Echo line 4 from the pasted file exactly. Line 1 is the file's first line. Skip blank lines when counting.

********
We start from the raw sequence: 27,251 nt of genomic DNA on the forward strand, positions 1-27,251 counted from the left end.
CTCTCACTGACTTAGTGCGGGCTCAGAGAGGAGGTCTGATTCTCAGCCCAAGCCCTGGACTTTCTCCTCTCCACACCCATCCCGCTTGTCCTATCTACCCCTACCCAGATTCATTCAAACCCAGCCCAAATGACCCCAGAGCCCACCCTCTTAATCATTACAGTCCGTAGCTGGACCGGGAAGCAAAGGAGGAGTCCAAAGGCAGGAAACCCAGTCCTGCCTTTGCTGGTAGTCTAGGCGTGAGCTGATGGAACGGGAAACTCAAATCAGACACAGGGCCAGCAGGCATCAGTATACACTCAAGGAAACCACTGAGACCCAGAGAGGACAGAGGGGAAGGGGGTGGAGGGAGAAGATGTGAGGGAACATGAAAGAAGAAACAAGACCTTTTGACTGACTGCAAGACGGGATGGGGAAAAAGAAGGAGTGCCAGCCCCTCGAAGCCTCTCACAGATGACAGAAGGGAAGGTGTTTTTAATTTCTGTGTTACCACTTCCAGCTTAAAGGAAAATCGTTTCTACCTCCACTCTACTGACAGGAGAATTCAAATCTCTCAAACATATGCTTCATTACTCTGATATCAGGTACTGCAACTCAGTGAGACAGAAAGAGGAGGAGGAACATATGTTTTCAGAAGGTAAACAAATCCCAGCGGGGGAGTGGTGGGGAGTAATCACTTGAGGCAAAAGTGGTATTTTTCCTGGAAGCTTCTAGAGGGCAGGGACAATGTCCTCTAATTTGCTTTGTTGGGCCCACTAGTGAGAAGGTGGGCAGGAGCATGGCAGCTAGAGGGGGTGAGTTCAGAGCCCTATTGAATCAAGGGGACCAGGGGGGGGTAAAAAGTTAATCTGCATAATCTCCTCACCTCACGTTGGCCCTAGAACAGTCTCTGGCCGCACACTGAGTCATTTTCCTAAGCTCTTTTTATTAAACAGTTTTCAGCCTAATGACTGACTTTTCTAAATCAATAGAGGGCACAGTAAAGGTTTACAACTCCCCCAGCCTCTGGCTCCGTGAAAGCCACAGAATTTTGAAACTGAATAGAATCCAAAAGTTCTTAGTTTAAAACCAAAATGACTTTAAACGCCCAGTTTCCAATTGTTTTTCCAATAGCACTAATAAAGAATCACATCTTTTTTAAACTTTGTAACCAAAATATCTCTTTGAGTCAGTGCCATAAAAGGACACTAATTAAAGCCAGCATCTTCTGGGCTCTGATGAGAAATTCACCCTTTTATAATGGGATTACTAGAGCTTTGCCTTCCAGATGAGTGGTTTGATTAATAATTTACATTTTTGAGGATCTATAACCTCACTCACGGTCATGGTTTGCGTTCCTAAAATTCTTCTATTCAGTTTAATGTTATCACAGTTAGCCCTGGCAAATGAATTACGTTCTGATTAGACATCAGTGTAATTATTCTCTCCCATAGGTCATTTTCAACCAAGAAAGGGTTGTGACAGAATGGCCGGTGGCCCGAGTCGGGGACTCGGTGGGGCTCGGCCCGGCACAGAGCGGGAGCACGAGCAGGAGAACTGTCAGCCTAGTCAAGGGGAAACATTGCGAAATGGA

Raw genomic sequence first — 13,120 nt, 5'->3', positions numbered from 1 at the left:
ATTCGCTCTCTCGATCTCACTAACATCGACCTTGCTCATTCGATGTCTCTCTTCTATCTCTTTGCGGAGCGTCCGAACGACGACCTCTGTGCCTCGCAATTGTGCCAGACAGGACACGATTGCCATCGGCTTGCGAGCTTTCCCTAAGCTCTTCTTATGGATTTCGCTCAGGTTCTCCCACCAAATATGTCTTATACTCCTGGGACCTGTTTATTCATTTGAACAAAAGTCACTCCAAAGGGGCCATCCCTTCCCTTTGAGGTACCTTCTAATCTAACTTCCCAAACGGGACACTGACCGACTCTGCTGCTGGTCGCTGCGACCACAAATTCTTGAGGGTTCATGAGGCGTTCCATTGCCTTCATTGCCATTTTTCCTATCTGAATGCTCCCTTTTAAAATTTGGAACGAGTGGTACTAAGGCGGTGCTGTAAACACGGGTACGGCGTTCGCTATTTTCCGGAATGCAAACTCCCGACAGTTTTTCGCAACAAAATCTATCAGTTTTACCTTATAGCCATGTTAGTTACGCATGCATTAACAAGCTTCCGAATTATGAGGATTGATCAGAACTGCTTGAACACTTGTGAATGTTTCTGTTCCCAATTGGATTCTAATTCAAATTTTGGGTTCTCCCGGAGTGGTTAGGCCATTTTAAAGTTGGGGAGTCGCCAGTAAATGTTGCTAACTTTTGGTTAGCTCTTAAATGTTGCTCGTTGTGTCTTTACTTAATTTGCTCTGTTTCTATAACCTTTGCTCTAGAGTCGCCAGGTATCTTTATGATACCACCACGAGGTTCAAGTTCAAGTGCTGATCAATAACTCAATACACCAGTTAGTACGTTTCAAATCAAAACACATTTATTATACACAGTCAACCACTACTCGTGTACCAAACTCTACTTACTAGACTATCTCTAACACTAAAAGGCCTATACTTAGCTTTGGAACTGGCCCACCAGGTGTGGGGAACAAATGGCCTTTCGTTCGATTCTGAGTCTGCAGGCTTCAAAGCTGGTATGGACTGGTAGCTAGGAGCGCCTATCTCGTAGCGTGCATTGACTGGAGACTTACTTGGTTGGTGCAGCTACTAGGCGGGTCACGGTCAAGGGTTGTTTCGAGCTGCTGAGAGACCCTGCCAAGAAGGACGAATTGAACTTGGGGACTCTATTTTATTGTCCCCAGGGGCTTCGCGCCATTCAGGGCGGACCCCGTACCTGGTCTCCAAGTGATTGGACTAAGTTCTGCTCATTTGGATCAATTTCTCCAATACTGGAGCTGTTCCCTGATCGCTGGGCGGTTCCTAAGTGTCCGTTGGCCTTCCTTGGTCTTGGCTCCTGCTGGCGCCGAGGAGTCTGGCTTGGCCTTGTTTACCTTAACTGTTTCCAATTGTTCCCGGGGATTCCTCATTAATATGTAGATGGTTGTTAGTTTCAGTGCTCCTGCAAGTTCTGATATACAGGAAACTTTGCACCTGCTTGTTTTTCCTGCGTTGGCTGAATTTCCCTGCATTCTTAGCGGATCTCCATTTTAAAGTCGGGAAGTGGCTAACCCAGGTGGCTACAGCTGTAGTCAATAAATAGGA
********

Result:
ATTCGCTCTCTCGATCTCACTAACATCGACCTTGCTCATTCGATGTCTCTCTTCTATCTCTTTGCGGAGCGTCCGAACGACGACCTCTGTGCCTCGCAATTGTGCCAGACAGGACACGATTGCCATCGGCTTGCGAGCTTTCCCTAAGCTCTTCTTATGGATTTCGCTCAGGTTCTCCCACCAAATATGTCTTATACTCCTGGGACCTGTTTATTCATTTGAACAAAAGTCACTCCAAAGGGGCCATCCCTTCCCTTTGAGGTACCTTCTAATCTAACTTCCCAAACGGGACACTGACCGACTCTGCTGCTGGTCGCTGCGACCACAAATTCTTGAGGGTTCATGAGGCGTTCCATTGCCTTCATTGCCATTTTTCCTATCTGAATGCTCCCTTTTAAAATTTGGAACGAGTGGTACTAAGGCGGTGCTGTAAACACGGGTACGGCGTTCGCTATTTTCCGGAATGCAAACTCCCGACAGTTTTTCGCAACAAAATCTATCAGTTTTACCTTATAGCCATGTTAGTTACGCATGCATTAACAAGCTTCCGAATTATGAGGATTGATCAGAACTGCTTGAACACTTGTGAATGTTTCTGTTCCCAATTGGATTCTAATTCAAATTTTGGGTTCTCCCGGAGTGGTTAGGCCATTTTAAAGTTGGGGAGTCGCCAGTAAATGTTGCTAACTTTTGGTTAGCTCTTAAATGTTGCTCGTTGTGTCTTTACTTAATTTGCTCTGTTTCTATAACCTTTGCTCTAGAGTCGCCAGGTATCTTTATGATACCACCACGAGGTTCAAGTTCAAGTGCTGATCAATAACTCAATACACCAGTTAGTACGTTTCAAATCAAAACACATTTATTATACACAGTCAACCACTACTCGTGTACCAAACTCTACTTACTAGACTATCTCTAACACTAAAAGGCCTATACTTAGCTTTGGAACTGGCCCACCAGGTGTGGGGAACAAATGGCCTTTCGTTCGATTCTGAGTCTGCAGGCTTCAAAGCTGGTATGGACTGGTAGCTAGGAGCGCCTATCTCGTAGCGTGCATTGACTGGAGACTTACTTGGTTGGTGCAGCTACTAGGCGGGTCACGGTCAAGGGTTGTTTCGAGCTGCTGAGAGACCCTGCCAAGAAGGACGAATTGAACTTGGGGACTCTATTTTATTGTCCCCAGGGGCTTCGCGCCATTCAGGGCGGACCCCGTACCTGGTCTCCAAGTGATTGGACTAAGTTCTGCTCATTTGGATCAATTTCTCCAATACTGGAGCTGTTCCCTGATCGCTGGGCGGTTCCTAAGTGTCCGTTGGCCTTCCTTGGTCTTGGCTCCTGCTGGCGCCGAGGAGTCTGGCTTGGCCTTGTTTACCTTAACTGTTTCCAATTGTTCCCGGGGATTCCTCATTAATATGTAGATGGTTGTTAGTTTCAGTGCTCCTGCAAGTTCTGATATACAGGAAACTTTGCACCTGCTTGTTTTTCCTGCGTTGGCTGAATTTCCCTGCATTCTTAGCGGATCTCCATTTTAAAGTCGGGAAGTGGCTAACCCAGGTGGCTACAGCTGTAGTCAATAAATAGGA